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Asaf Pe'er

Why can nothing travel faster than the speed of light?

The speed of light (in vacuum) is not like any other "speed". It is a basic constant of nature, which seem to be imprinted into the structure of space - time. In a basic sense, which I will explain immediately, it is equivalent to zero time. Thus, traveling faster than light would imply "reversing time", which would violate causality: namely, if you could travel faster than light, you could be born before your parents...

It is an experimental fact, first discovered by Michelson and Morley, that the speed of light is constant for any observer. Even for two observers which are moving with respect to each other (say, one at home and one inside a moving train) - still, both will measure the same speed for light.

In order to explain this counter-intuitive result, Einstein came up with the theory of relativity. Since speed is constant, the only way to reconcile this fact is to deduce that space and time (velocity = distance [space] / time) are not independent, but connected into one space-time. This means that two different observers that are moving with respect to each other, each measures different times on his / her clock; and both are right !.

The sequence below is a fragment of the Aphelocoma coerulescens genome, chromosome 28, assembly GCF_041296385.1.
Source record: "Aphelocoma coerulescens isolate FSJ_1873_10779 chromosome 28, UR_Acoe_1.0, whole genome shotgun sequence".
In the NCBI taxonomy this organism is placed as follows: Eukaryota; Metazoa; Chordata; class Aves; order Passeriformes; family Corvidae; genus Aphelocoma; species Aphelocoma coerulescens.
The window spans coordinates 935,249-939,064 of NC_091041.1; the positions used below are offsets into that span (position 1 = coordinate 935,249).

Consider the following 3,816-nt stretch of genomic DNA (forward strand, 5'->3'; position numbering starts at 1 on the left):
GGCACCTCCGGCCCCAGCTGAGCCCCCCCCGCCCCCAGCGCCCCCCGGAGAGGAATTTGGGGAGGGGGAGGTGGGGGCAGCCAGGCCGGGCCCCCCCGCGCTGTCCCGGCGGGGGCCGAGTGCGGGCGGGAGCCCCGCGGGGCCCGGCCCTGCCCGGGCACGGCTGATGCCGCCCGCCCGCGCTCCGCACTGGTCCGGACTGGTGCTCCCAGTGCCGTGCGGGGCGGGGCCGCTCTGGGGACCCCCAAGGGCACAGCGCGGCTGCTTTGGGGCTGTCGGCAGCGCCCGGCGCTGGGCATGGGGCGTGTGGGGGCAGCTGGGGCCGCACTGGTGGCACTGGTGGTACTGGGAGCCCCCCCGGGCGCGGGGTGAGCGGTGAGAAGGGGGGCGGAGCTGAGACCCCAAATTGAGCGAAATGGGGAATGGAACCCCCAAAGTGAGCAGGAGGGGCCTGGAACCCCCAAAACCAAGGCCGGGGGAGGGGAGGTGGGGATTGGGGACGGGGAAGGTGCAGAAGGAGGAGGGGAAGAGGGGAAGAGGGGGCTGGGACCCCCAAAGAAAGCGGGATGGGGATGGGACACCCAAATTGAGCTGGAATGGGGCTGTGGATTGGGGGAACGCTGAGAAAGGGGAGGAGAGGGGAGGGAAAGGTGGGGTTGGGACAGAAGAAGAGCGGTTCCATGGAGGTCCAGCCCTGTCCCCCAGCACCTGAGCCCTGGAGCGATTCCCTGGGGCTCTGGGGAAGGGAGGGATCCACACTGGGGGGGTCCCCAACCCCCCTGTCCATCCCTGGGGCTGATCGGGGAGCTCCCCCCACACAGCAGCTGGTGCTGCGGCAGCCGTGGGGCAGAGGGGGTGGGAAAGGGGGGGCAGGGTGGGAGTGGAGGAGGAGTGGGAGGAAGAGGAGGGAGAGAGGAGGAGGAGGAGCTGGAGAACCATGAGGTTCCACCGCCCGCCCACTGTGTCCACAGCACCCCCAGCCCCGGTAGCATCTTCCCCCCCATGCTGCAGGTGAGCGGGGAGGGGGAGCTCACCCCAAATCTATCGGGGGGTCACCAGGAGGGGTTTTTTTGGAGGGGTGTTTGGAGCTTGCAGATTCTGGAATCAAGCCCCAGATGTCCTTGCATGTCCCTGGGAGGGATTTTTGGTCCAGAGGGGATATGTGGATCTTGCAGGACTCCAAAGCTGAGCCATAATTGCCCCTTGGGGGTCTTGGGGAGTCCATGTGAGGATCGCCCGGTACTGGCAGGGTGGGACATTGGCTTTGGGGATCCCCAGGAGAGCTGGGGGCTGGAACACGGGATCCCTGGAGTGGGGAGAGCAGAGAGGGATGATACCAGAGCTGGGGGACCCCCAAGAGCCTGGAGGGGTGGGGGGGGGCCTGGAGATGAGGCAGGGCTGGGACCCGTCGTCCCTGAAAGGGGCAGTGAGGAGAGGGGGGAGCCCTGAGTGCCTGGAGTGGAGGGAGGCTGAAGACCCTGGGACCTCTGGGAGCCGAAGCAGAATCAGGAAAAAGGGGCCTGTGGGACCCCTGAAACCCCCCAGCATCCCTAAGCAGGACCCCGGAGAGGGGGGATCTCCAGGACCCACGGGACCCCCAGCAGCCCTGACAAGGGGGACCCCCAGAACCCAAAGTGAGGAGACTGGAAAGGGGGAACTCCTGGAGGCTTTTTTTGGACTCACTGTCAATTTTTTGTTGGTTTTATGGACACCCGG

Now, when someone starts traveling at faster and faster speeds, the time it takes this person to get from point A to point B, as measured by his own clock, gets shorter and shorter. If this person could travel at the speed of light (which he can never reach!), his time would be exactly zero !. Indeed, when we look at a photon (that travels exactly at the speed of light) that was emitted, say, by a star 10 light years away (1 light year is a measure of distance = the distance a photon travels in 1 year), we would say that it took the photon 10 years to reach us. However, if we could ask the photon, from the photonâ€™s perspective, it took zero time from emission to detection, regardless of the distance it travelled.

An object with a mass can, in fact, never reach the speed of light. If we accelerate it, we would increase its speed. However, as its speed gets closer and closer to the speed of light, its energy increases even faster (we can think of it as the particle becomes heavier and heavier), and so to get to the speed of light it takes infinite amount of energy. Every finite amount of energy could accelerate massive particles to speeds close to that of light, but not exactly equal to it. Furthermore, as explained above, the closer the particle's speed is to the speed of light, less and less time it takes it to reach from point A to point B.

Now the sentence at the beginning of this answer makes more sense (I hope): since, from the perspective of a photon that travels at the speed of light, it takes zero time to travel between any two points in the universe. Thus, if anything could travel faster than light, it would take negative time to travel from A to B, and thus it will reach point B before being at point A... this makes no physical sense. I should emphasise that although it was proposed that particles that travel faster than light (known as "Tachyons") may exist, there isn't any observational evidence - direct or indirect for such particles.